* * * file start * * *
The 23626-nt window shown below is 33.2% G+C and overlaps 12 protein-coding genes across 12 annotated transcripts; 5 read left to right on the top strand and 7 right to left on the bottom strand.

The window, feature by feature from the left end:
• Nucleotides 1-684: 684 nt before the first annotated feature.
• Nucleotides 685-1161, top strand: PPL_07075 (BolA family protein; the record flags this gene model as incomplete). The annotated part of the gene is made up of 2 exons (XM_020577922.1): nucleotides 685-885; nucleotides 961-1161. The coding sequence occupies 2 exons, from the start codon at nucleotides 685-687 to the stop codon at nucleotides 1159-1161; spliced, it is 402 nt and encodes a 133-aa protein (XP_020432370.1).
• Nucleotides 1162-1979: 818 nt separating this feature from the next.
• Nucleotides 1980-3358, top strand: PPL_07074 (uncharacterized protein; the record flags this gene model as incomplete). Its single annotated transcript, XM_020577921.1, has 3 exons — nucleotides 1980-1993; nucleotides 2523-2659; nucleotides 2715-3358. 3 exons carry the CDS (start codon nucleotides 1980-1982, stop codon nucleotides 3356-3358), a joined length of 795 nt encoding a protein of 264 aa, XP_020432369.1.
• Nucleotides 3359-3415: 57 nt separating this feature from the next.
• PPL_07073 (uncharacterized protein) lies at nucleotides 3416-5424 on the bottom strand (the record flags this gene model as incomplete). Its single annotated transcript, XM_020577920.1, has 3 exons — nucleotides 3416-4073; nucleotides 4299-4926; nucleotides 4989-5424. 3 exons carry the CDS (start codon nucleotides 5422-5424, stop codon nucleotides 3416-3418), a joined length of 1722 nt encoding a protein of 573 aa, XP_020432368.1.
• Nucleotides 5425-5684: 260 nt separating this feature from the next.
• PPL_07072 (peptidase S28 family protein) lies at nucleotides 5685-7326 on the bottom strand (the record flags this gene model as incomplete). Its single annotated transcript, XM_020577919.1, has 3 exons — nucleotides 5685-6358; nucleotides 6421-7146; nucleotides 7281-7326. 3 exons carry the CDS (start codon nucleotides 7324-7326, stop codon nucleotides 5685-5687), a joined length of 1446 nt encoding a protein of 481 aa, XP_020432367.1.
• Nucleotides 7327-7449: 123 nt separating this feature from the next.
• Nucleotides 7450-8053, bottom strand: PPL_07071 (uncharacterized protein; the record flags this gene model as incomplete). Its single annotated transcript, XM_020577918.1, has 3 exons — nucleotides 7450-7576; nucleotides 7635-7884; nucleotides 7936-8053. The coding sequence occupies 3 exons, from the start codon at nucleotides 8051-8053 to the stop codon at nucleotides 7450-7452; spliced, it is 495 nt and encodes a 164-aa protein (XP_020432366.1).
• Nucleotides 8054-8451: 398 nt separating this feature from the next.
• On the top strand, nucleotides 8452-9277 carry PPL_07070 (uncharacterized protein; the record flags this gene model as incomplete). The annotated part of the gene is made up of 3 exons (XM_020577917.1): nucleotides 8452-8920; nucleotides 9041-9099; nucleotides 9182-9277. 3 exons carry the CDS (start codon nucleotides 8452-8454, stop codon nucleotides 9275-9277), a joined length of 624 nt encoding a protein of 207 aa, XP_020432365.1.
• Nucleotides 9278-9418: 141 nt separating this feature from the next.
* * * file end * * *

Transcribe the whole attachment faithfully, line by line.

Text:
The 23626-nt window shown below is 33.2% G+C and overlaps 12 protein-coding genes across 12 annotated transcripts; 5 read left to right on the top strand and 7 right to left on the bottom strand.

The window, feature by feature from the left end:
• Nucleotides 1-684: 684 nt before the first annotated feature.
• Nucleotides 685-1161, top strand: PPL_07075 (BolA family protein; the record flags this gene model as incomplete). The annotated part of the gene is made up of 2 exons (XM_020577922.1): nucleotides 685-885; nucleotides 961-1161. The coding sequence occupies 2 exons, from the start codon at nucleotides 685-687 to the stop codon at nucleotides 1159-1161; spliced, it is 402 nt and encodes a 133-aa protein (XP_020432370.1).
• Nucleotides 1162-1979: 818 nt separating this feature from the next.
• Nucleotides 1980-3358, top strand: PPL_07074 (uncharacterized protein; the record flags this gene model as incomplete). Its single annotated transcript, XM_020577921.1, has 3 exons — nucleotides 1980-1993; nucleotides 2523-2659; nucleotides 2715-3358. 3 exons carry the CDS (start codon nucleotides 1980-1982, stop codon nucleotides 3356-3358), a joined length of 795 nt encoding a protein of 264 aa, XP_020432369.1.
• Nucleotides 3359-3415: 57 nt separating this feature from the next.
• PPL_07073 (uncharacterized protein) lies at nucleotides 3416-5424 on the bottom strand (the record flags this gene model as incomplete). Its single annotated transcript, XM_020577920.1, has 3 exons — nucleotides 3416-4073; nucleotides 4299-4926; nucleotides 4989-5424. 3 exons carry the CDS (start codon nucleotides 5422-5424, stop codon nucleotides 3416-3418), a joined length of 1722 nt encoding a protein of 573 aa, XP_020432368.1.
• Nucleotides 5425-5684: 260 nt separating this feature from the next.
• PPL_07072 (peptidase S28 family protein) lies at nucleotides 5685-7326 on the bottom strand (the record flags this gene model as incomplete). Its single annotated transcript, XM_020577919.1, has 3 exons — nucleotides 5685-6358; nucleotides 6421-7146; nucleotides 7281-7326. 3 exons carry the CDS (start codon nucleotides 7324-7326, stop codon nucleotides 5685-5687), a joined length of 1446 nt encoding a protein of 481 aa, XP_020432367.1.
• Nucleotides 7327-7449: 123 nt separating this feature from the next.
• Nucleotides 7450-8053, bottom strand: PPL_07071 (uncharacterized protein; the record flags this gene model as incomplete). Its single annotated transcript, XM_020577918.1, has 3 exons — nucleotides 7450-7576; nucleotides 7635-7884; nucleotides 7936-8053. The coding sequence occupies 3 exons, from the start codon at nucleotides 8051-8053 to the stop codon at nucleotides 7450-7452; spliced, it is 495 nt and encodes a 164-aa protein (XP_020432366.1).
• Nucleotides 8054-8451: 398 nt separating this feature from the next.
• On the top strand, nucleotides 8452-9277 carry PPL_07070 (uncharacterized protein; the record flags this gene model as incomplete). The annotated part of the gene is made up of 3 exons (XM_020577917.1): nucleotides 8452-8920; nucleotides 9041-9099; nucleotides 9182-9277. 3 exons carry the CDS (start codon nucleotides 8452-8454, stop codon nucleotides 9275-9277), a joined length of 624 nt encoding a protein of 207 aa, XP_020432365.1.
• Nucleotides 9278-9418: 141 nt separating this feature from the next.